The NFL Draft is always a crapshoot, and the 2022 NFL Draft will be no different.
Even Andrew Luck had a few flaws in his game as a prospect, and he was widely considered one of the most sure-thing draft picks of all time. You just never know how a player will truly transition from college to the pros.
They can seize the moment and become a superstar, much like Luck. Or, they could go down the path of JaMarcus Russell and Ryan Leaf, to name a few notorious draft busts.
These two players, in particular, have the most boom-or-bust potential in this draft.
Malik Willis, Quarterback, Liberty
Malik Willis has the arm and athletic ability to be a star. He’s exactly what NFL teams are looking for in a modern-day quarterback.
He has good size at 6-foot-1, 215-pounds, but his two most intriguing qualities are his arm strength and ability to run.
Willis throws dimes and they leave his hand like they were blasted out of a cannon. He wears No. 7, which is ironic because he looks a lot like Michael Vick when he turns on the boosters and takes off downfield. He has excellent straight-line speed and the wiggle and elusiveness that conjure up images of Vick during his heyday with Virginia Tech or the Atlanta Falcons.
Willis threw for 2,857 yards and 27 touchdowns with 12 interceptions in his senior season at Liberty. The year before, he put up 2,260 yards and 20 touchdowns with six interceptions.
His Pro Day was a sight to see. Willis zipped the ball around the field with coaches like Mike Tomlin and Matt Rhule in attendance. He looked like a superstar, though, of course, he was playing in shorts and a t-shirt and against air.
Perhaps that’s the biggest red flag for Willis. He looked like a superstar, but that was at Liberty.
Though the Flames are amongst the ranks of the FBS Independents, joining notable programs like Notre Dame, BYU, and Army, the best team Liberty beat in 2021 was arguably North Texas from Conference USA, which finished with a 6-7 overall record.
The best team Liberty played was No. 16 Ole Miss, by far. In fact, the Rebels were the only ranked team the Flames took on.
Playing against the best competition he faced all year, Willis completed just 16-of-25 passes for 173 yards and no touchdowns with three interceptions. His QBR in that game was an abysmal 29.6.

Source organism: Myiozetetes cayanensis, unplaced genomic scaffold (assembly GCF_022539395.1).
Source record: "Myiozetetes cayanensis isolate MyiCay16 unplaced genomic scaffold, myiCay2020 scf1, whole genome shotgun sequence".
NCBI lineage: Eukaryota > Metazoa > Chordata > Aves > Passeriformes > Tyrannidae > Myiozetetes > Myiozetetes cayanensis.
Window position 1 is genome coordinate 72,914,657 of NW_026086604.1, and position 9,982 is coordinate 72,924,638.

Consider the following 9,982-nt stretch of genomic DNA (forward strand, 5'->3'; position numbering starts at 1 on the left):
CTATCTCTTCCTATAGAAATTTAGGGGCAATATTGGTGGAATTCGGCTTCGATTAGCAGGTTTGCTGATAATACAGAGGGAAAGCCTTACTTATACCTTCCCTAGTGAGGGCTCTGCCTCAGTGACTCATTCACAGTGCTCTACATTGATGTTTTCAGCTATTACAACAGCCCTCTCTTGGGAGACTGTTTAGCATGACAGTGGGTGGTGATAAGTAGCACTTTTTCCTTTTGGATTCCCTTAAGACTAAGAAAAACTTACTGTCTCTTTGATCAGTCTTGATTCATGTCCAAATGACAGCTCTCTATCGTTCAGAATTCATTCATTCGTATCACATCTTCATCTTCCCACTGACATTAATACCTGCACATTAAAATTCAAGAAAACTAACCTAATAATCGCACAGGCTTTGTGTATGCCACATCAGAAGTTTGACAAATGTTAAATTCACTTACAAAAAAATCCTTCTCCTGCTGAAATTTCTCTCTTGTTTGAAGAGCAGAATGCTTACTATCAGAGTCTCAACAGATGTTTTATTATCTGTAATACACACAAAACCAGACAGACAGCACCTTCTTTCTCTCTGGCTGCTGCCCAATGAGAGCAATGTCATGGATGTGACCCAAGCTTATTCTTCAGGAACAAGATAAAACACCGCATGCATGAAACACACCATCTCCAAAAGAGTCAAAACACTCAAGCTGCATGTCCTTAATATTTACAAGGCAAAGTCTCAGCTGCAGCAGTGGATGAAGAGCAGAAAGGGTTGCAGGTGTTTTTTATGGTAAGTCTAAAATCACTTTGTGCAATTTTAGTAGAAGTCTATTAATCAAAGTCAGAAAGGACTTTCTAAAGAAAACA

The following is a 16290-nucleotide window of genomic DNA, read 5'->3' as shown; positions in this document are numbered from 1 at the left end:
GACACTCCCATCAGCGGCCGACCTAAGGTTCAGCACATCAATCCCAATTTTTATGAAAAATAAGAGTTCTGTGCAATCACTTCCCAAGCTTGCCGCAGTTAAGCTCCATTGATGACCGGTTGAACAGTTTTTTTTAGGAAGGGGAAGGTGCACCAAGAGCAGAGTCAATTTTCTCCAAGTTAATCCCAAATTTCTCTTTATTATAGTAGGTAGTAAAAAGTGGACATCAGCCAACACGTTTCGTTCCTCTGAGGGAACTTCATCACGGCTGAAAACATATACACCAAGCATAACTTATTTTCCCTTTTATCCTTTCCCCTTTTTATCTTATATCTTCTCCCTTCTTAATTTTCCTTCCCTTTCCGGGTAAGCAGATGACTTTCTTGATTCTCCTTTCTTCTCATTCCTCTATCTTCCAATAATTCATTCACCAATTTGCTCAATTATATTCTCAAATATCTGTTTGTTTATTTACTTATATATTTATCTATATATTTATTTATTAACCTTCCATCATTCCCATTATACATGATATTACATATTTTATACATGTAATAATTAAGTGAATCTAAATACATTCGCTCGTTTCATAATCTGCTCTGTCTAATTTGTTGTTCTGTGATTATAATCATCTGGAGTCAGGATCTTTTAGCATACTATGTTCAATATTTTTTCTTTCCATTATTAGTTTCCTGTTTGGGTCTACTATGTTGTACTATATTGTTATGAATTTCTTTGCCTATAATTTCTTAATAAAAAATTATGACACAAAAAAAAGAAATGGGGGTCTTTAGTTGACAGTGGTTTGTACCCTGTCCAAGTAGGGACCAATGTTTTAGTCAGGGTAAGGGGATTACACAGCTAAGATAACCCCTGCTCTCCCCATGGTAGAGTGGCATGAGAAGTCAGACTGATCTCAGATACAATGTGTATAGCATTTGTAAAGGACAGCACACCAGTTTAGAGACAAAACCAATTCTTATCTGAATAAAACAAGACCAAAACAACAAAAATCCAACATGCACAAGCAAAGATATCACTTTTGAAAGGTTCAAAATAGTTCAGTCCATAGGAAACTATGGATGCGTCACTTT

That game did not bode well for Willis’ ability to play against elite competition in the NFL, and it’s a contest NFL scouts with quarterback-needy teams are going to undoubtedly circle as a big red flag.
Skyy Moore, Wide Receiver, Western Michigan
Let’s be clear right off the top. Skyy Moore out of Western Michigan is one of the best athletes in the 2022 NFL Draft.
He has a combination of speed and route-running ability that make him a borderline first-round prospect. He caught 95 passes for 1,292 yards and 10 touchdowns for the Broncos last season, averaging an explosive 13.6 yards per catch.
Moore can do it all, but he does have some limitations.
It’s worth noting that coming from Western Michigan is not one of them.
The Broncos have sent several high-level players to the NFL in the past. That’s a list that includes Jason Babiin, who the Houston Texans selected in the first round of the 2004 NFL Draft. Greg Jennings, who was drafted a round later, was a massive part of the Green Bay Packers Super Bowl run in 2010-11, and he’ll soon enter their Hall of Fame.
Safety Louis Delmas came from Western, and he was one of the better safeties in the league during his time with the Detroit Lions.
More recently, Corey Davis had himself a decent year (494 yards and four touchdowns) with the New York Jets.
It’s not Alabama, but Western sends some athletes to the league, so that’s not a black mark on Moore’s resume. What is, though, is his size.
He checked in at just 5-foot-10, 195-pounds, and the NFL combine. Yes, he’s a shifty receiver who excels in open space, and yes, he ran a 4.41 40-yard-dash.
Small wideouts can succeed in the NFL. Heck, Tyreek Hill is only 5-foot-10, 185 pounds.
The difference for Hill is that he’s a generational talent.
That’s not to say that Moore can’t be as well, but he’ll first have to prove that he can handle the rigors of playing against an NFL defense for at least 17 games.
If he can stay healthy and prove that his speed works in open space, Moore can live up to his incredible potential. It also wouldn’t be supriisng if he was a flash-in-the-pan prospect, though, so interested teams will have to weigh the risk/reward.